Funds could be redirected from the staggering $10m per minute that governments give in fossil fuel subsidies. The International Monetary Fund found, for example, that eliminating post-tax subsidies could raise government revenue by $2.9 trillion (3.6% of global GDP), cut global CO2 emissions by more than 20%, and cut premature air pollution deaths by more than half. A global carbon tax could be used to further supplement a Global Transition Fund.

Open cast Coal mine

Regulating private polluters

Fossil fuel companies would be subject to home country regulations when operating abroad, bringing them into line with the country’s obligations under a non-proliferation treaty.

This is crucial because just six of the largest listed oil and gas companies alone hold reserves that together would use up more than a quarter of the remaining 2°C budget.

Historically speaking, just 90 companies have caused two-thirds of anthropogenic global warming emissions, including OECD-based companies such as Chevron, Exxon, Shell and BP.

Approximately half of the estimated emissions were produced in the past 25 years – well past the date when governments and corporations became aware that rising GHG emissions from the burning of coal and oil were causing dangerous climate change.

Burden-sharing principles

Based on the global map and assessment of the distribution of fossil fuels proposed above, it will become clear which level of contribution a country is being expected to make by leaving reserves in the ground. Given different distributions of fossil fuels among countries, a calculation of their financial value would have to be made so that it is clear what degree of sacrifice each country is making for the common good, and so that equitable degrees of burden-sharing can be allocated.

Burden-sharing would be reflected principally through different targets and timetables for different countries. Crucially, the costs of action should be borne disproportionately by those who have the greatest ability to pay and that are best placed to redirect finance, production and technology towards lower carbon alternatives. The highest emitters of greenhouse gas emissions from the direct burning of their own fossil fuel reserves should act first, and cumulative emissions should be assessed to take adequate account of historical responsibility and use of fossil fuels to date.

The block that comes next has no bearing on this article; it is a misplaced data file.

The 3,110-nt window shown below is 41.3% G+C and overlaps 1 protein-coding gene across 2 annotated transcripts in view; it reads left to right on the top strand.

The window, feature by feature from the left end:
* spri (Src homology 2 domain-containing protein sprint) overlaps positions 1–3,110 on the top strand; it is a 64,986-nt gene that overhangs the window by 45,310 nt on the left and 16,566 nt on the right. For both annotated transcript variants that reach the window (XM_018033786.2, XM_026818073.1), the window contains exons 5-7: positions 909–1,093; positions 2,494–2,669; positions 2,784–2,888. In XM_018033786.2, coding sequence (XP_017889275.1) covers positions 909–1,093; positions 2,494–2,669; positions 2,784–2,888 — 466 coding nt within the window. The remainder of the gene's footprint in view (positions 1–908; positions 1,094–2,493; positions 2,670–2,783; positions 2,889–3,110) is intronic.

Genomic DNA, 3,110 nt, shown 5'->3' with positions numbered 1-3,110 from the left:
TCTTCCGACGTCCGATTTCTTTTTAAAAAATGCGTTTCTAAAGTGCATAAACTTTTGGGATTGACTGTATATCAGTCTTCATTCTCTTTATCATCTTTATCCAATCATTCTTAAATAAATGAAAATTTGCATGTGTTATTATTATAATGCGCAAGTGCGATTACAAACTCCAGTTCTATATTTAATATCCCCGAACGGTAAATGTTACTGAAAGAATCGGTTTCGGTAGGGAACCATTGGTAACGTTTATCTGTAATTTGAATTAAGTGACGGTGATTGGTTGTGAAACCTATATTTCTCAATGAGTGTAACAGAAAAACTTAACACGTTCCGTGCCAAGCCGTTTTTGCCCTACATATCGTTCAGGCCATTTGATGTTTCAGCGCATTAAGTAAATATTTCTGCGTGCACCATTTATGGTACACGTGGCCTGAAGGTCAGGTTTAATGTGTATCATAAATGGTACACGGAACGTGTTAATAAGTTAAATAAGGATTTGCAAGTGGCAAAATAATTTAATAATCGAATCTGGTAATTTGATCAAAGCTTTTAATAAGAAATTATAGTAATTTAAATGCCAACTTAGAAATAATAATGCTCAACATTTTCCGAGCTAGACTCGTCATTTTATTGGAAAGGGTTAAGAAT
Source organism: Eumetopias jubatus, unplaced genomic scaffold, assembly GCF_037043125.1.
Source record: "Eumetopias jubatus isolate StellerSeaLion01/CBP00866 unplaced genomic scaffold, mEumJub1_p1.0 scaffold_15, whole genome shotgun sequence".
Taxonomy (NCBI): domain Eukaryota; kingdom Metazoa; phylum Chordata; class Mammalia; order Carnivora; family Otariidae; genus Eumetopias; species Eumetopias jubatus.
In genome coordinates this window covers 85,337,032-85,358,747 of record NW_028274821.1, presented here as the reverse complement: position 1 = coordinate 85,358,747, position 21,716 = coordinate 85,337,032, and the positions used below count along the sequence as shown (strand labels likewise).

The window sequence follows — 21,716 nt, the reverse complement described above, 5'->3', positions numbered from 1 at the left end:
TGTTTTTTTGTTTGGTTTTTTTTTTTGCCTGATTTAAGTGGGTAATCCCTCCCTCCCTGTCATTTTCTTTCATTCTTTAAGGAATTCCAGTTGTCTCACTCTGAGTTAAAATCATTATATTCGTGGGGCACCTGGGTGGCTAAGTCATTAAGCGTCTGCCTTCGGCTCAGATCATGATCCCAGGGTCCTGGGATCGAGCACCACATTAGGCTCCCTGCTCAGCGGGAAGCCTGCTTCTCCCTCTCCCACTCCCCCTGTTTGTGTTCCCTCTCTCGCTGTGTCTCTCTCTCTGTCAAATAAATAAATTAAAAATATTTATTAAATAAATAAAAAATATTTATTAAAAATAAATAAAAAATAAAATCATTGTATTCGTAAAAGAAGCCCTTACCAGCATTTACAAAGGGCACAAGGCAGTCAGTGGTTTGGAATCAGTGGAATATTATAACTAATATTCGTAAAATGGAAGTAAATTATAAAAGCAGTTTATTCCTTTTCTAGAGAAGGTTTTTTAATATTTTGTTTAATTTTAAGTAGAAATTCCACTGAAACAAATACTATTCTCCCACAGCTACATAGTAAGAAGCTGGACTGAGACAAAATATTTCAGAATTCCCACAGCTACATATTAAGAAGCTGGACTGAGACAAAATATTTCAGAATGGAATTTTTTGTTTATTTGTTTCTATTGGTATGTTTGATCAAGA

Over time though, to be effective, the fossil fuel non-proliferation treaty would need to go beyond current large emitters with the greatest capacity to transition away from fossil fuels and that bear most historical responsibility for climate change, and include most UN members to ensure that poorer countries are not locked in to high carbon pathways. It would need to help finance – including through the redirection of fossil fuel subsidies as well as multilateral development bank and donor support – lower carbon infrastructures and technologies to meet the energy and other developmental needs of the world’s poor.

Transparent and fair

As far back as 1988 at the Toronto conference on the changing atmosphere, climatic upheaval was described as a threat “second only to nuclear war”, a sentiment endorsed from the CIA to MI5 and the United Nations. National efforts are crucial, but a new fossil fuel non-proliferation treaty supported by movements calling for fossil fuels to be left in the ground, would provide a transparent and fair means to stop climate breakdown.

The research paper which this article summarises is available for free download at:

About the authors

Andrew Simms is an author, political economist and campaigner. He is co-director of the NewWeather Institute and coordinator of the Rapid Transition Alliance. His last book was Cancel the Apocalypse.

Peter Newell is Professor of International Relations at the Centre for Global Political Economy, University of Sussex, and co-editor of The Politics of Green Transformations.